As you may have noticed, things have been rather quiet on Astroengine of late. This is partly due to my pan-European trek and my work on Discovery News, but mainly due to my horrid affliction of procrastination. Hence why I’m late in posting this pretty awesome picture of a lightning bolt blasting across the French skies.
It was an incredible experience and I got to meet some incredible people. Hoping to get a blog post up about the whole thing some time over the coming days, but for now, I’ll leave you with this picture of the storm that hit Strasbourg while I was there. For the full set, check out my Posterous gallery.
I know I only recently posted a lightning picture, but when I saw this shot, I had to post it. During an eruption of Rabaul volcano in Papua, New Guinea, Stephen O’Meara saw a stunning display in the angry skies.
“A storm cloud approached the volcano’s 2 km plume, and lightning began to arc between the two,” O’Meara said in the SpaceWeather.com article.
It’s pictures like these that make me a) want to do more photography, b) feel more in awe of nature than I already am, and c) wonder how the photographer didn’t pack up his gear and run away screaming. But thank goodness the talented storm chasers didn’t run away, they actually witnessed a very rare event, up close.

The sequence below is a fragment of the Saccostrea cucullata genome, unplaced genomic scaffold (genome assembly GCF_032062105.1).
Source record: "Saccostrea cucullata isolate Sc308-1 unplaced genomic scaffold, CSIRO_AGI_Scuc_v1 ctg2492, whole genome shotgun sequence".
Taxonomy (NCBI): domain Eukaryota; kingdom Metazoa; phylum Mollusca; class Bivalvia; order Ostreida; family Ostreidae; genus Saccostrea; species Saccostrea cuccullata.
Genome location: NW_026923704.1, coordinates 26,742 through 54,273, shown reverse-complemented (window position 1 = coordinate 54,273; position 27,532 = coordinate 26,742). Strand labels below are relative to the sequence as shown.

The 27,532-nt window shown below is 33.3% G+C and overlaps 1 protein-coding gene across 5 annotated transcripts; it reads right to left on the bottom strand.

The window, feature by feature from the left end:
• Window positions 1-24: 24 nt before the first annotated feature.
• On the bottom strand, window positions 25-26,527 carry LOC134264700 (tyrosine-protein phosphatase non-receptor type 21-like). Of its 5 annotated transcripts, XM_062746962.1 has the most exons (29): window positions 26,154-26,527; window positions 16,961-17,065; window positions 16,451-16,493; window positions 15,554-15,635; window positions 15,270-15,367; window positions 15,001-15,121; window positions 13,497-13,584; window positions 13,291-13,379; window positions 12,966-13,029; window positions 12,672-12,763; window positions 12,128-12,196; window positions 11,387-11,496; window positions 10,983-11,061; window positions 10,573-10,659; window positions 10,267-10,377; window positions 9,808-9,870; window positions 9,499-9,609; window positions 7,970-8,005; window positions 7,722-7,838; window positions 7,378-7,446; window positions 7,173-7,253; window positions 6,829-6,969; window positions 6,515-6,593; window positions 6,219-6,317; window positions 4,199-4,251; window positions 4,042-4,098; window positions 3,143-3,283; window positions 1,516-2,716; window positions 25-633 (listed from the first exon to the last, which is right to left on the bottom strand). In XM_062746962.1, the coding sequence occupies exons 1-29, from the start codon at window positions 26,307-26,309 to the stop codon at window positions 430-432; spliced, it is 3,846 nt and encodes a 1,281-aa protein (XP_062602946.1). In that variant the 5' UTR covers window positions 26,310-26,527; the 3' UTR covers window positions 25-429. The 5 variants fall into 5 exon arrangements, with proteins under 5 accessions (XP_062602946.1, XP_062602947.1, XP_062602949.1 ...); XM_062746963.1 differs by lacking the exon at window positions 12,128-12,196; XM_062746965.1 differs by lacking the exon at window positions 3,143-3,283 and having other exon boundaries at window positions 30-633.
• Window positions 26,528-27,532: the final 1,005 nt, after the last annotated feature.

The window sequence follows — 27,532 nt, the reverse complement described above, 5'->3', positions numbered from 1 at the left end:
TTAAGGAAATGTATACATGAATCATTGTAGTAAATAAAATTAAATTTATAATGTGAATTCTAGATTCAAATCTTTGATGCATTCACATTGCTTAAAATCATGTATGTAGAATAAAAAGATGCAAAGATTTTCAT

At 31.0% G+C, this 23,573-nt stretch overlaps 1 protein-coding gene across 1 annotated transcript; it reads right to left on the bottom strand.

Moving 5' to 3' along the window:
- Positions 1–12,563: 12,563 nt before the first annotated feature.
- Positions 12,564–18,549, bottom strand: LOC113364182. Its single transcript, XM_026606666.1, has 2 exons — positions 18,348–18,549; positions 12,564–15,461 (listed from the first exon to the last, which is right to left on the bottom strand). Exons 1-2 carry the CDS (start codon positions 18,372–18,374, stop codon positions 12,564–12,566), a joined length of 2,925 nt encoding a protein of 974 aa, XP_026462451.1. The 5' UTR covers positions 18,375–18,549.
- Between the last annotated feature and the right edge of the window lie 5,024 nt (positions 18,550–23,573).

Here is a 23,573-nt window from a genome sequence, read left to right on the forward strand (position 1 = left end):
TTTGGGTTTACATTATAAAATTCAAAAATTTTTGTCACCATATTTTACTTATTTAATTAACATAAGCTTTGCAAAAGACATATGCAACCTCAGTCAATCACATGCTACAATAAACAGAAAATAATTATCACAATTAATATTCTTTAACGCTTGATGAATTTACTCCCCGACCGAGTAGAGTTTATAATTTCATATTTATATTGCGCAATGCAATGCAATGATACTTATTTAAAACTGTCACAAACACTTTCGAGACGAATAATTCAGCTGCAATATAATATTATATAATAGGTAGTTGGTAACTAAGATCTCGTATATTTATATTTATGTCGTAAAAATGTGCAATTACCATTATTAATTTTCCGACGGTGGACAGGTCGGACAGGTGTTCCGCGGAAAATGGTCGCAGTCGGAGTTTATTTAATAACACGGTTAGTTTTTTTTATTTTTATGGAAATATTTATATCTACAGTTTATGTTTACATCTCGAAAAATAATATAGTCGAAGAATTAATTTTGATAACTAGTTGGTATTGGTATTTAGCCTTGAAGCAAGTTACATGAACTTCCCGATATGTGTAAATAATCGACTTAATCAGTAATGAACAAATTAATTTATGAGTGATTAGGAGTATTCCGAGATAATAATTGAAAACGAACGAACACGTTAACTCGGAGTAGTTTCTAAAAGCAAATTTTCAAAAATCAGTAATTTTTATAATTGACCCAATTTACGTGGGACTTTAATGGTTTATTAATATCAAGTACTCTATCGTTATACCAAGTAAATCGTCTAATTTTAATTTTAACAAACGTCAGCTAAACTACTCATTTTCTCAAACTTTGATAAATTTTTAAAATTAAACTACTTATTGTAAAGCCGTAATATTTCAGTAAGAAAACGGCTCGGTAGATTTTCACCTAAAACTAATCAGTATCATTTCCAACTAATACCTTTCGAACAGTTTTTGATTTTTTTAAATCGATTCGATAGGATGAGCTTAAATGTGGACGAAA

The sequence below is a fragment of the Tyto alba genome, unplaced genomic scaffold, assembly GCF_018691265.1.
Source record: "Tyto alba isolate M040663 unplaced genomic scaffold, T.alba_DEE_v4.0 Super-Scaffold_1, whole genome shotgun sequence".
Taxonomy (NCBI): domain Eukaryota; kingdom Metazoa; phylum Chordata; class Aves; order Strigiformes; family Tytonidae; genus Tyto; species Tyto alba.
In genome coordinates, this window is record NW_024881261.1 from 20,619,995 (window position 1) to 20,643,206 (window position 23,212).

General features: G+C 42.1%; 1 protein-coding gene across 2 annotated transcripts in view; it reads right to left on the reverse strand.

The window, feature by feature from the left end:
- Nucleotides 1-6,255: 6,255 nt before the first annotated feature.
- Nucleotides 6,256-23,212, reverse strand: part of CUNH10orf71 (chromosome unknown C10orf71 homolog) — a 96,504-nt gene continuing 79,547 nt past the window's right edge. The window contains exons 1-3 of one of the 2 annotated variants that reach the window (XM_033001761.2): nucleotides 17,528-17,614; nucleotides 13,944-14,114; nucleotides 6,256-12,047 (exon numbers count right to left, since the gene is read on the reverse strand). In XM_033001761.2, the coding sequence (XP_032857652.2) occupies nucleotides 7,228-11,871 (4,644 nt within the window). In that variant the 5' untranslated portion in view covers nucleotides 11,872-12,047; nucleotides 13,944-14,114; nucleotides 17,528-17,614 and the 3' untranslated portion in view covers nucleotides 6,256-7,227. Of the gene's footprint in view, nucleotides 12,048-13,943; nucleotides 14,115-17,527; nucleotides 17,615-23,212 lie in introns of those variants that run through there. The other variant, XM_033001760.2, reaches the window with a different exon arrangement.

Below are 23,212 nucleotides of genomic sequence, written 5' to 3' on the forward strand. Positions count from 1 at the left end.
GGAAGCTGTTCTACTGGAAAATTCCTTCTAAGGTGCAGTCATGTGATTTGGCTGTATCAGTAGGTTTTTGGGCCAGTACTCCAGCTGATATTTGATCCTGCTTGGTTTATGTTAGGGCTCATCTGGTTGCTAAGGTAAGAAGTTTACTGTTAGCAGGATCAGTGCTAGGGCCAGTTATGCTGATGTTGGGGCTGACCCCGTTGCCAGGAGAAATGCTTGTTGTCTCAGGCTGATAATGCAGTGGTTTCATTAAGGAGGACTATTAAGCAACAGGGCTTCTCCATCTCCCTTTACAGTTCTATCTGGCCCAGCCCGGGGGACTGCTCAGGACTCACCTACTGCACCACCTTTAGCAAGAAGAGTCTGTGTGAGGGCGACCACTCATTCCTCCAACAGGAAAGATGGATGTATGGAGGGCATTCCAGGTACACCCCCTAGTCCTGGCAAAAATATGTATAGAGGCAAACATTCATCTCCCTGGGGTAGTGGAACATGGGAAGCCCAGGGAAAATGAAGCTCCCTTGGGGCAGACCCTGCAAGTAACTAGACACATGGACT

This astounding image was shot by photographers Francis Schaefers and Daniel Burger when they were chasing a thunderstorm along a beach in Vlissingen, the Netherlands. Chasing a storm along a beach. The best bit of the SpaceWeather.com article comes right at the end, where it says that Schaefers and Burger took a series of shots from “underneath a balcony where they figured the lightning wouldn’t reach.”
Let me emphasise that last bit: underneath a balcony.
Balls of steel comes to mind. For me, nothing less than a reinforced bunker surrounded by lightning rods will do.
Anyway, back to why this image is so fantastic. When lightning strikes the ground, if you are able to get the timing perfect, you might be able to capture ‘upward streamers’ rising from the ground to meet the leading edge of the bolt, as NASA lightning expert Richard Blakeslee explains:
“In a typical cloud-to-ground lightning strike, as the leader approaches the ground, the large electric field at the leader tip induces these upward propagating streamers. The first one that connects to the downward propagating leader initiates the bright return stroke that we see with our eye. Upward streamers are often observed on photographs of lightning hitting the ground.”
It’s hard to imagine if this streamer phenomenon has been observed to reach out from water before, but this Dutch example must be very rare. It’s hard enough to photograph lightning streamers on solid ground, let alone on the surface of a body of water.
In case you weren’t already amazed, check out this shot. It’s called The Cruise You Don’t Want to Take for very obvious reasons: